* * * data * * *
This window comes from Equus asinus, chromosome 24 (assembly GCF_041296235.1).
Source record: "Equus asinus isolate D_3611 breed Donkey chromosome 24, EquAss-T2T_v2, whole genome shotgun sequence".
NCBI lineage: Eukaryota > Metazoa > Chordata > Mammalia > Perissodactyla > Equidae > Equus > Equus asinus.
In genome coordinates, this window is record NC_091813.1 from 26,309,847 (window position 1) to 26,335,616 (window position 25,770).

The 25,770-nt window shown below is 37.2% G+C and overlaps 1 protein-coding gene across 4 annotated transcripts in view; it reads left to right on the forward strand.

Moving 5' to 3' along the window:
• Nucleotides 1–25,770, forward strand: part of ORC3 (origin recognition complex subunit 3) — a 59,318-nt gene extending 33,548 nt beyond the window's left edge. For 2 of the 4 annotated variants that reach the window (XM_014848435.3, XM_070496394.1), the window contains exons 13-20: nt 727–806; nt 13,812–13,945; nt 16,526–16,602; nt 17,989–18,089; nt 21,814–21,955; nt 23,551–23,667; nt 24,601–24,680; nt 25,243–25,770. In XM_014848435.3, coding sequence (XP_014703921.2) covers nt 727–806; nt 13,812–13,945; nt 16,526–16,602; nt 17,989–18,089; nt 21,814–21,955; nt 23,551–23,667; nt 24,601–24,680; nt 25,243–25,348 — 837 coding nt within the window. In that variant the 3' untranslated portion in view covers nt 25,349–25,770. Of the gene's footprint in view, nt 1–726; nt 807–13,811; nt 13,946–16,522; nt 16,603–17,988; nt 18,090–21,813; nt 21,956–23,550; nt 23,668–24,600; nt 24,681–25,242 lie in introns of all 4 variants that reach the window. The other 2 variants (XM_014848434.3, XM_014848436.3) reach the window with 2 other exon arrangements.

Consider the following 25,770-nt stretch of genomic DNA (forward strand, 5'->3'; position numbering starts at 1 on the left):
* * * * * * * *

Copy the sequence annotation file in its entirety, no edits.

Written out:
This window comes from Equus asinus, chromosome 24 (assembly GCF_041296235.1).
Source record: "Equus asinus isolate D_3611 breed Donkey chromosome 24, EquAss-T2T_v2, whole genome shotgun sequence".
NCBI lineage: Eukaryota > Metazoa > Chordata > Mammalia > Perissodactyla > Equidae > Equus > Equus asinus.
In genome coordinates, this window is record NC_091813.1 from 26,309,847 (window position 1) to 26,335,616 (window position 25,770).

The 25,770-nt window shown below is 37.2% G+C and overlaps 1 protein-coding gene across 4 annotated transcripts in view; it reads left to right on the forward strand.

Moving 5' to 3' along the window:
• Nucleotides 1–25,770, forward strand: part of ORC3 (origin recognition complex subunit 3) — a 59,318-nt gene extending 33,548 nt beyond the window's left edge. For 2 of the 4 annotated variants that reach the window (XM_014848435.3, XM_070496394.1), the window contains exons 13-20: nt 727–806; nt 13,812–13,945; nt 16,526–16,602; nt 17,989–18,089; nt 21,814–21,955; nt 23,551–23,667; nt 24,601–24,680; nt 25,243–25,770. In XM_014848435.3, coding sequence (XP_014703921.2) covers nt 727–806; nt 13,812–13,945; nt 16,526–16,602; nt 17,989–18,089; nt 21,814–21,955; nt 23,551–23,667; nt 24,601–24,680; nt 25,243–25,348 — 837 coding nt within the window. In that variant the 3' untranslated portion in view covers nt 25,349–25,770. Of the gene's footprint in view, nt 1–726; nt 807–13,811; nt 13,946–16,522; nt 16,603–17,988; nt 18,090–21,813; nt 21,956–23,550; nt 23,668–24,600; nt 24,681–25,242 lie in introns of all 4 variants that reach the window. The other 2 variants (XM_014848434.3, XM_014848436.3) reach the window with 2 other exon arrangements.

Consider the following 25,770-nt stretch of genomic DNA (forward strand, 5'->3'; position numbering starts at 1 on the left):